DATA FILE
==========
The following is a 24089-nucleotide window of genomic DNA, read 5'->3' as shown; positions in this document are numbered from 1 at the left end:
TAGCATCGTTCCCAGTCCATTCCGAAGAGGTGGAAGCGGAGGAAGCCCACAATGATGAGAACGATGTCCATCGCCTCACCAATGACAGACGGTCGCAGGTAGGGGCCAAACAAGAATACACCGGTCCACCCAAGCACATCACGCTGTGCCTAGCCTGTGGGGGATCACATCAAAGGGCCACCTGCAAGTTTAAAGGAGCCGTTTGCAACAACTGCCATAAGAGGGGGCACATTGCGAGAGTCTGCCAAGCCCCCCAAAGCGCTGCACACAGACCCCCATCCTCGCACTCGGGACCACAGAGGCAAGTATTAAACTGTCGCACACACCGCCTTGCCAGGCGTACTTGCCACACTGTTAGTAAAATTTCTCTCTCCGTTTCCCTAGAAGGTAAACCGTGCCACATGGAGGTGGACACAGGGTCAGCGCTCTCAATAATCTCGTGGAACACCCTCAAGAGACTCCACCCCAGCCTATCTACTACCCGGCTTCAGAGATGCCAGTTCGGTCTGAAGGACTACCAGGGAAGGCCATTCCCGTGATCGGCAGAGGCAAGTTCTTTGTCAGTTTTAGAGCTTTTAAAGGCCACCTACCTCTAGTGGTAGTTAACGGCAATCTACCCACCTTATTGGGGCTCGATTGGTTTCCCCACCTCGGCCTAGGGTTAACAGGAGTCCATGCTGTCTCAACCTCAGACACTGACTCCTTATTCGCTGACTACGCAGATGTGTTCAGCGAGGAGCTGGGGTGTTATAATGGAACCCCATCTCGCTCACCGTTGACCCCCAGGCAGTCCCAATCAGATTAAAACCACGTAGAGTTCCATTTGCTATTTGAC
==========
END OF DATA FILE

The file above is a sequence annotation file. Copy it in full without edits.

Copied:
The following is a 24089-nucleotide window of genomic DNA, read 5'->3' as shown; positions in this document are numbered from 1 at the left end:
TAGCATCGTTCCCAGTCCATTCCGAAGAGGTGGAAGCGGAGGAAGCCCACAATGATGAGAACGATGTCCATCGCCTCACCAATGACAGACGGTCGCAGGTAGGGGCCAAACAAGAATACACCGGTCCACCCAAGCACATCACGCTGTGCCTAGCCTGTGGGGGATCACATCAAAGGGCCACCTGCAAGTTTAAAGGAGCCGTTTGCAACAACTGCCATAAGAGGGGGCACATTGCGAGAGTCTGCCAAGCCCCCCAAAGCGCTGCACACAGACCCCCATCCTCGCACTCGGGACCACAGAGGCAAGTATTAAACTGTCGCACACACCGCCTTGCCAGGCGTACTTGCCACACTGTTAGTAAAATTTCTCTCTCCGTTTCCCTAGAAGGTAAACCGTGCCACATGGAGGTGGACACAGGGTCAGCGCTCTCAATAATCTCGTGGAACACCCTCAAGAGACTCCACCCCAGCCTATCTACTACCCGGCTTCAGAGATGCCAGTTCGGTCTGAAGGACTACCAGGGAAGGCCATTCCCGTGATCGGCAGAGGCAAGTTCTTTGTCAGTTTTAGAGCTTTTAAAGGCCACCTACCTCTAGTGGTAGTTAACGGCAATCTACCCACCTTATTGGGGCTCGATTGGTTTCCCCACCTCGGCCTAGGGTTAACAGGAGTCCATGCTGTCTCAACCTCAGACACTGACTCCTTATTCGCTGACTACGCAGATGTGTTCAGCGAGGAGCTGGGGTGTTATAATGGAACCCCATCTCGCTCACCGTTGACCCCCAGGCAGTCCCAATCAGATTAAAACCACGTAGAGTTCCATTTGCTATTTGAC